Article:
Brian Faughnan over at the Worldwide Standard calls it Eliot Spitzer's death wish. I think he's pretty close to the mark. It seems that Spitzer's tax people have decided to change the rules of residency for tax purposes in New York in a new and novel way – all in an effort to wring money out of Derek Jeter, the New York Yankee shortstop. The article Faughnan links to is here.
Jeter is not accused of lying about living in Florida to evade taxes, which is why the state is seeking taxes and interest, but no penalties.
Instead of arguing that Jeter is a New York resident based on the rule that he spent at least 183 days of the year in the state, tax officials contend that his ties to New York are so strong that this qualifies as his "primary residence."
The novel concept? This gem:
The state claims that Jeter "keeps certain personal items near and dear" in his $12.7-million New York City apartment, and that "he has immersed himself in the New York community," according to an administrative law judge's ruling in the case. The case is pending, with new filings due by Sunday.
Faughnan puts it this way:
New Yorkers are sophisticated enough to recognize that the city's confiscatory tax rates encourage athletes and entertainers not to make their permanent residences there. And if Jeter asserts that he intends to reside permanently in Florida once he's retired from baseball, what New Yorker will hold that against him? After all, that's a New York cliche.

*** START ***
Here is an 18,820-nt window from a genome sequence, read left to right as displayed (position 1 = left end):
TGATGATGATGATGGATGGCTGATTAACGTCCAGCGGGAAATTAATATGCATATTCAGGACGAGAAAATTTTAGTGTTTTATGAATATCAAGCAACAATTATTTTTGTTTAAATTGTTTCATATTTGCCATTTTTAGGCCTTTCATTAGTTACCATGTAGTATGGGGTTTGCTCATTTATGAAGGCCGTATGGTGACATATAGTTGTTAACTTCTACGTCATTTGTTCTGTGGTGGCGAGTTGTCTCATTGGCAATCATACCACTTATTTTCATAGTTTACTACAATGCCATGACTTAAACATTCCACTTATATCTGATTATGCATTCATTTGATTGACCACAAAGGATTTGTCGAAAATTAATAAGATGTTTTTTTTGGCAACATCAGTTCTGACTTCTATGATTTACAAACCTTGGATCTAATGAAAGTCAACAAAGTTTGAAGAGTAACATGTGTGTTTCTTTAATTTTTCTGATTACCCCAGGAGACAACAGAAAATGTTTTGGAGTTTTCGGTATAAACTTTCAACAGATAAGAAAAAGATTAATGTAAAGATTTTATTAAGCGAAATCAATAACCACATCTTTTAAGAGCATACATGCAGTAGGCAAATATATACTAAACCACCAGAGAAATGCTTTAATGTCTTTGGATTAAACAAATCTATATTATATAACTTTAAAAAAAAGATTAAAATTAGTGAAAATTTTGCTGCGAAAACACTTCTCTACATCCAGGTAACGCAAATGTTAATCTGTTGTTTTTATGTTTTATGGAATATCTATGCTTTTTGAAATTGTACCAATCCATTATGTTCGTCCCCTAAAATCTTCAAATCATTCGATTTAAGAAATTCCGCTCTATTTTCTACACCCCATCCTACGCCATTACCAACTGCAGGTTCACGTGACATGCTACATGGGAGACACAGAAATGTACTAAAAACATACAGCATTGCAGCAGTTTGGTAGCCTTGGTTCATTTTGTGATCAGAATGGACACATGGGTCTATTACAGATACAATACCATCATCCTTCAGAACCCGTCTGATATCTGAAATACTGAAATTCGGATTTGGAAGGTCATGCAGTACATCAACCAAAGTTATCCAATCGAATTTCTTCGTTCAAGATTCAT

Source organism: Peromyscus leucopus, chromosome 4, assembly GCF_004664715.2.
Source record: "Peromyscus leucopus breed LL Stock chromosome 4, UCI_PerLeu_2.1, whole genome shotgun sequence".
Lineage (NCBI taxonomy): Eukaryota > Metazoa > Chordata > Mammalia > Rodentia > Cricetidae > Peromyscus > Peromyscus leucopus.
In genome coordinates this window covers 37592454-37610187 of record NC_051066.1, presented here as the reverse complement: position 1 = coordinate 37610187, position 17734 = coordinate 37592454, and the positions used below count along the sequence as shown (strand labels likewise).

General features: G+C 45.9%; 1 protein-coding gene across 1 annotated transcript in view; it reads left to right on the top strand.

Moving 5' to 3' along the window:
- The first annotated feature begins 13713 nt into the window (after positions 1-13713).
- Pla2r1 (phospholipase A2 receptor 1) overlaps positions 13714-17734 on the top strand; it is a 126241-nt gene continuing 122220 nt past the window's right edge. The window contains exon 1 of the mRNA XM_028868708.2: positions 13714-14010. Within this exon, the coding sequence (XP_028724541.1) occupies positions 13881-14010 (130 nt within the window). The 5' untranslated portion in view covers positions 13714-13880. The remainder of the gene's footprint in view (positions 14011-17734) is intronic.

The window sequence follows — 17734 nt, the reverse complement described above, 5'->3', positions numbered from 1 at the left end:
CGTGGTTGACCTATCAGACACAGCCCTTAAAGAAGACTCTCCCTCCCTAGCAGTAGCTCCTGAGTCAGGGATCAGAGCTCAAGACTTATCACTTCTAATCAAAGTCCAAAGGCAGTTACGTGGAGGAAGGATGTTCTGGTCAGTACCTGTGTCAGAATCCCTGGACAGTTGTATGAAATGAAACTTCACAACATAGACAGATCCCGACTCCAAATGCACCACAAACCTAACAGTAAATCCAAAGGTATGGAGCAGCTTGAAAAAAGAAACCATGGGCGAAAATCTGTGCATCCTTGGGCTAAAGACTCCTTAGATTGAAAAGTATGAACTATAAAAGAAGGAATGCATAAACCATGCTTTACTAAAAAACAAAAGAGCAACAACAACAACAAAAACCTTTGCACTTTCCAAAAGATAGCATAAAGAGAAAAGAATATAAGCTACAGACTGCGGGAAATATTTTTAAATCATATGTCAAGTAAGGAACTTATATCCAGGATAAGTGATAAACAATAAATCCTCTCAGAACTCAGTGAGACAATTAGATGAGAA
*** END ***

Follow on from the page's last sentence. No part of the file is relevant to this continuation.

Heck, it's a standard joke that the majority of people in Florida are New Yorkers. It may be an exaggeration, but it isn't much of one. The rule should be the rule. If Jeter was there more than the 183 days, he should be taxed. If not, Spitzer cannot change the rules on his whim. I am rapidly becoming convinced that Eliot Spitzer is actually not a very smart man. But I'm guessing I know the next novel expansion of tax authority Spitzer will try: